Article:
The Australian government has revealed a timetable for the roll out of a coronavirus vaccine, setting new expectations for the restart of big ship cruising next year.

Australia’s regulator of medicines says he expects to be able to approve the first coronavirus vaccine in late January.

That means the vaccine will be available in March, provided the Pfizer product or the Oxford University option continues to pass tests.

The head of the Therapeutic Goods Administration, Professor John Skerritt, said: “I’m hoping, all going well, that by the end of January, we’ll be in the position to be able to give the first couple of vaccines an approval.”

His remarks were endorsed by Federal Health Minister Greg Hunt, who added: “We are on track to deliver vaccines to Australians, commencing in March of 2021.”

Vaccine headlines have already sparked big rises in cruise line shares and fresh bookings, with several lines reporting the growing confidence in the second half of 2021 and beyond.

And many are reporting a boom in bookings.  Oceania Cruises had a 20 per cent rise for the launch of their 2022 season on Thursday, and Steve Odell, SVP and Managing Director Asia Pacific, Oceania Cruises & Regent Seven Seas Cruises told Cruise Passenger he believed news of a possible vaccine against COVID-19 helped boost confidence.

It came just in time, as industry insiders now believe the US Center for Disease Control (CDC) protocols announced at the start of the month are very difficult to work with.

Cruise lines have reacted by extending the period their ships aren’t sailing to try and match the expected arrival of the vaccine.

Royal Caribbean, for instance, will extend its suspension of sailings beyond that of the Australian government’s, which is due to end on December 17.

The big-ship line has scratched sailings departing Australia and New Zealand on or before 31 January 2021.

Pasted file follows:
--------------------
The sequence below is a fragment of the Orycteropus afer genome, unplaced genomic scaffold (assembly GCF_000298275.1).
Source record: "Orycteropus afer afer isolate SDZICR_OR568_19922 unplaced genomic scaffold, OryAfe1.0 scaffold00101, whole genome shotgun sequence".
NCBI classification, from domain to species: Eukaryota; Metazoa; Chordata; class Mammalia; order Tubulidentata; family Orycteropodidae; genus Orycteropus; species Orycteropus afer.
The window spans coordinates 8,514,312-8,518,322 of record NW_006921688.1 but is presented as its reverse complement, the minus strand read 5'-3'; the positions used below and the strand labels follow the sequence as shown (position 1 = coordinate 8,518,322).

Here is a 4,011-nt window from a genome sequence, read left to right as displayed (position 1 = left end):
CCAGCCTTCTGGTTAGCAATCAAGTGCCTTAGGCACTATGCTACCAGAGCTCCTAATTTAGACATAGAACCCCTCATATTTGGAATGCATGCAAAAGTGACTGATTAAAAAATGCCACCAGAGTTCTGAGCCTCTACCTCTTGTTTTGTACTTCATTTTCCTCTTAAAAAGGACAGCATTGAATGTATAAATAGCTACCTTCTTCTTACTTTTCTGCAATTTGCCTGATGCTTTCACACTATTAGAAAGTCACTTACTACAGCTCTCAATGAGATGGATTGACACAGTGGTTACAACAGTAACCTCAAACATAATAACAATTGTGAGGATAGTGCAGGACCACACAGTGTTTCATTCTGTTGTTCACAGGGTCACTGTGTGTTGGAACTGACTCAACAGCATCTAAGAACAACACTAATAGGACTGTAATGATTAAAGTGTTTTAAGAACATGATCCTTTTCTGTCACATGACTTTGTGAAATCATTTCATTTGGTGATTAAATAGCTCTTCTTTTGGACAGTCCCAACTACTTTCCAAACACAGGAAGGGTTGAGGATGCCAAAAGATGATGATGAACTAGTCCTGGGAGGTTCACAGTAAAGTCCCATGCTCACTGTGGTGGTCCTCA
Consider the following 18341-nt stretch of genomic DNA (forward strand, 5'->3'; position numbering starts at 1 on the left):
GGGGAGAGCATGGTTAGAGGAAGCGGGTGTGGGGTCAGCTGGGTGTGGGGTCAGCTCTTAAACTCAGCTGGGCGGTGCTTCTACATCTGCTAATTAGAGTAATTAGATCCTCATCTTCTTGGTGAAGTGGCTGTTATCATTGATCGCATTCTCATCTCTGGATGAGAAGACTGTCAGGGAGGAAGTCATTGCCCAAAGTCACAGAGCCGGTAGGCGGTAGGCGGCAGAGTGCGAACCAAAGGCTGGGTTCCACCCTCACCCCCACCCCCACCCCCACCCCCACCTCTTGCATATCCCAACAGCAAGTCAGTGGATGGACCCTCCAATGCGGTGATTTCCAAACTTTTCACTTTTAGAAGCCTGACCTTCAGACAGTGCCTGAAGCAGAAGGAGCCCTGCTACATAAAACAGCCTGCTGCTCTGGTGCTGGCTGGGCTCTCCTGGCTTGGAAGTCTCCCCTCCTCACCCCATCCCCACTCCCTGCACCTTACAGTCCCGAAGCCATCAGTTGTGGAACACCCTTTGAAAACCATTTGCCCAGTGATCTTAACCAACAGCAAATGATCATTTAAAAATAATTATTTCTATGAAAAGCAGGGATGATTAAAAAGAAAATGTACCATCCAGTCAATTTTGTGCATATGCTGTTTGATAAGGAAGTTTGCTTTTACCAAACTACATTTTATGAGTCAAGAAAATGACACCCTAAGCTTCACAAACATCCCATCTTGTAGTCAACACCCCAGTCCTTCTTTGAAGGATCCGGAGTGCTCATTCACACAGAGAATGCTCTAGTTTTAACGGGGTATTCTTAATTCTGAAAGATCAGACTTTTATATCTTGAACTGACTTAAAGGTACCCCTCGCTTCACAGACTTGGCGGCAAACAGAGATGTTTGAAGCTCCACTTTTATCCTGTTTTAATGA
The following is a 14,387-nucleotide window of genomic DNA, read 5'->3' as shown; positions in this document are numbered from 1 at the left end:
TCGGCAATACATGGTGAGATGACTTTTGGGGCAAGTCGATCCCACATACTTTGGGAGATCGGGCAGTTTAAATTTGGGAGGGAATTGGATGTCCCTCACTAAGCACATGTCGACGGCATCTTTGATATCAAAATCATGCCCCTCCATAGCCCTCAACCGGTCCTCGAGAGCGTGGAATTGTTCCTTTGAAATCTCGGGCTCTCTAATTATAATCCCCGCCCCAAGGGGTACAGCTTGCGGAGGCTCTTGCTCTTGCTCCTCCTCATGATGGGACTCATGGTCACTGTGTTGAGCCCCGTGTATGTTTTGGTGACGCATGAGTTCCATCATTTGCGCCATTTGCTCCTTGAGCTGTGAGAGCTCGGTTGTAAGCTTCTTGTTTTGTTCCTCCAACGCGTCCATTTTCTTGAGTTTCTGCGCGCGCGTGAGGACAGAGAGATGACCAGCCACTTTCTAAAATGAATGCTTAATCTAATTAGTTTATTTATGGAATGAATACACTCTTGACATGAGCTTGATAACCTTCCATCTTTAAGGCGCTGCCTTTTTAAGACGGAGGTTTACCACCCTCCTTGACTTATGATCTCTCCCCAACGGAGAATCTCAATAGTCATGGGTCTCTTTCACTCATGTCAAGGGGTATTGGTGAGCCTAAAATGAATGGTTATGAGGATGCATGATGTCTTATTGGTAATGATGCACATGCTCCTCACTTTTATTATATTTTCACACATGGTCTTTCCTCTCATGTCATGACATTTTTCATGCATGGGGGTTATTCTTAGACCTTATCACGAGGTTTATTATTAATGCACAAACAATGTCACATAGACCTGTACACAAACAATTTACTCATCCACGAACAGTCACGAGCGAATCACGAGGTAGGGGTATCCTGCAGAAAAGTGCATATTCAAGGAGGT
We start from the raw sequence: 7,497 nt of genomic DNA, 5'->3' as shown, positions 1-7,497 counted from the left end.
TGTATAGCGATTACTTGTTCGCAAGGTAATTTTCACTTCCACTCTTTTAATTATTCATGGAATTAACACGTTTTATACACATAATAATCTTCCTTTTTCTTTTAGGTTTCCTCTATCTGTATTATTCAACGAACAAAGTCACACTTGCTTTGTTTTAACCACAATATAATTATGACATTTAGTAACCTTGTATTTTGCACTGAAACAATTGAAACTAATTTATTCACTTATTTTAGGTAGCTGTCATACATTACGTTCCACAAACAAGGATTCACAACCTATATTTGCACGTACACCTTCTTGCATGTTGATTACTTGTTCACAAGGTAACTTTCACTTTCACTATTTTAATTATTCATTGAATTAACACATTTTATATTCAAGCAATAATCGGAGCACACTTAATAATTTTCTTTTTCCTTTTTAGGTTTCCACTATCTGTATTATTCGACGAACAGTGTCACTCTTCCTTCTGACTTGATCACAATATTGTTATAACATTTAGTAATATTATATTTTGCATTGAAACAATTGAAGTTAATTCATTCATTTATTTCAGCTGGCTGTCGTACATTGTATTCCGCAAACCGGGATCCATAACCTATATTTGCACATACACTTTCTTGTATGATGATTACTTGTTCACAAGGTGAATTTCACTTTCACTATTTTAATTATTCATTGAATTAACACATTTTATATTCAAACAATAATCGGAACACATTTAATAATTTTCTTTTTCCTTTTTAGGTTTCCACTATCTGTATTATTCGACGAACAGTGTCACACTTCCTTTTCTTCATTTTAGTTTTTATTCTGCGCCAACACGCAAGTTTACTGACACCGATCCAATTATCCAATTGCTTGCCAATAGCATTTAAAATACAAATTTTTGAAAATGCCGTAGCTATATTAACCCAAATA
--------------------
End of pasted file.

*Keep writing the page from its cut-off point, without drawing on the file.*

Holland America Line has gone even further. The line issued a statement saying, after reviewing the CDC Framework, the line had stopped selling all cruises eight days and longer which call in on a U.S. port and depart January 1 through November 1, 2021.

The CDC guidelines say no cruise longer than seven days would be permitted, and shorter cruises only after trial itineraries with volunteer guests, constant onboard testing and full medical facilities.

Norwegian Cruise Line Holdings (NCLH) said the CDC moves were “a step in the right direction on the path to the safer and healthier resumption of cruising in the U.S.”

But the line, which has lost well over $1 billion in forward bookings, said “significant uncertainties remain regarding certain requirements” of the order”.

‘It’s not a race for us. We want to get this 100% right. We’re stressing flawless execution,’ NCLH President and CEO Frank Del Rio said he didn’t known when the first sailing might take place.

But he expected it would take six to nine months until the full NCLH fleet will be on the water, with 2021 a ‘transition year’.

Robin Farley, an analyst with UBS, told US trade site Travel Weekly the CDC’s Conditional Sail Order “sounds a lot like the No Sail Order.”

“Restarting is not prohibited, but restarting is also not allowed yet,” he said.